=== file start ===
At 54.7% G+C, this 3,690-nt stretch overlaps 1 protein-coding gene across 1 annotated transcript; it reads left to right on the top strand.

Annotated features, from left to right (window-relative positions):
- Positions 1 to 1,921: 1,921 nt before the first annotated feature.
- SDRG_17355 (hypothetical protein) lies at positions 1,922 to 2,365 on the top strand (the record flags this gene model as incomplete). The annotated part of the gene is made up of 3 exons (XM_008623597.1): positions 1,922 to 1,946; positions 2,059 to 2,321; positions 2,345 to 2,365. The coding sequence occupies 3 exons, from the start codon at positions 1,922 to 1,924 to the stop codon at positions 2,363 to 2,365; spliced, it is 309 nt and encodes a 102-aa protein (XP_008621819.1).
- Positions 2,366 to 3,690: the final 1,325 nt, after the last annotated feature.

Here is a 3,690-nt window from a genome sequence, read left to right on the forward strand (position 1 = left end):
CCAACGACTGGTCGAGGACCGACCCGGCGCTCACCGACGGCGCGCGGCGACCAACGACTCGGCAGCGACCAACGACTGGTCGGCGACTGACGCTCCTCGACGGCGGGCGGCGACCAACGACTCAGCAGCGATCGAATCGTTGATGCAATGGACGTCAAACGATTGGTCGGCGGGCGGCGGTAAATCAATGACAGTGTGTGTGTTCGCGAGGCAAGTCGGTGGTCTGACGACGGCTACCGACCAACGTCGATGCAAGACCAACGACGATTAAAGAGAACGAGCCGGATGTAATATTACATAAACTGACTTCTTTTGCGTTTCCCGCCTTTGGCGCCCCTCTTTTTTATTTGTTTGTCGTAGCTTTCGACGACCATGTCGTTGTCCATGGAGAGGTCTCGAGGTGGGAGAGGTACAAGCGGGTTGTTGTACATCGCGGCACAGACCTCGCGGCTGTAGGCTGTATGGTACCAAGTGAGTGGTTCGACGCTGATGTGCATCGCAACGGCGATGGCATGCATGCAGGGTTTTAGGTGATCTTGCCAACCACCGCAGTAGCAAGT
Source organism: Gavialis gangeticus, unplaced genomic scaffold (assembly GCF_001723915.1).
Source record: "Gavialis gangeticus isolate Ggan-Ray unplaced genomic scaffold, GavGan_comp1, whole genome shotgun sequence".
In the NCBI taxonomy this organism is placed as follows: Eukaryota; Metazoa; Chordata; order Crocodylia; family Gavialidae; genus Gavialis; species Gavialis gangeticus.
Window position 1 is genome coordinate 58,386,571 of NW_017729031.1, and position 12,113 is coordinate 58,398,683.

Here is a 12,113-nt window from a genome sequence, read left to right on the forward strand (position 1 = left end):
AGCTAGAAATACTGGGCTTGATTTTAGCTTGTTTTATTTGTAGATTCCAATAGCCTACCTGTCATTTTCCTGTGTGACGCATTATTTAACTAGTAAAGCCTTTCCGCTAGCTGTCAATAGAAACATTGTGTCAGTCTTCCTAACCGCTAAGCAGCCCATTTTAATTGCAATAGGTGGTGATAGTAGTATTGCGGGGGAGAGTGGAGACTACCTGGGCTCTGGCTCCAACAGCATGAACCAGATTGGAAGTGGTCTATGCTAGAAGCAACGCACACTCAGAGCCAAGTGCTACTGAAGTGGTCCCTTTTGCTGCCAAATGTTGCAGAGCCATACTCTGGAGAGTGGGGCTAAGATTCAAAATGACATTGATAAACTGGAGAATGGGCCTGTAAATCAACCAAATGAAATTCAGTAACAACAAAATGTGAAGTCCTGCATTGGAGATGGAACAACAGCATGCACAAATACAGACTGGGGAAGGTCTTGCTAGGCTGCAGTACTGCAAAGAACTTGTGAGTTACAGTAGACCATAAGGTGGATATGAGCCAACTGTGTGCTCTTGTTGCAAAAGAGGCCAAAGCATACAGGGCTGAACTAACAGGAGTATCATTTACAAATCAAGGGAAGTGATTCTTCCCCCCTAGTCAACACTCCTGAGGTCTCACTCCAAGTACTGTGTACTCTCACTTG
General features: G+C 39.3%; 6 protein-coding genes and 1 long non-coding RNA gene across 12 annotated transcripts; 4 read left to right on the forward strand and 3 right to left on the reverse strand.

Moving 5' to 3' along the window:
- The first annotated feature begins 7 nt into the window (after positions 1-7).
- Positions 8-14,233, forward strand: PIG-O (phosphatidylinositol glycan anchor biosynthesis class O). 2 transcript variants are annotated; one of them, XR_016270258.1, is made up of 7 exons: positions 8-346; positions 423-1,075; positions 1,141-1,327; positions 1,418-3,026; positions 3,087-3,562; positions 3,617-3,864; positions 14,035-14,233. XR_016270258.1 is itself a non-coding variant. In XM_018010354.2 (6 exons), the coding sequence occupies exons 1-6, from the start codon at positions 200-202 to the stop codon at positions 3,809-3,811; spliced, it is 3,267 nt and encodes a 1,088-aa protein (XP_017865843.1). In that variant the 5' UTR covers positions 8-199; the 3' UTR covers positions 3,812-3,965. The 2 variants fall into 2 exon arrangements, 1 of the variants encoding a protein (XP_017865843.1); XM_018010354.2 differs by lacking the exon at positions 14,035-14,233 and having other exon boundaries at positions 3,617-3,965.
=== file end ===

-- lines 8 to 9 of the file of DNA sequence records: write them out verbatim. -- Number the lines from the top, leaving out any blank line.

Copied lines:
Source organism: Gavialis gangeticus, unplaced genomic scaffold (assembly GCF_001723915.1).
Source record: "Gavialis gangeticus isolate Ggan-Ray unplaced genomic scaffold, GavGan_comp1, whole genome shotgun sequence".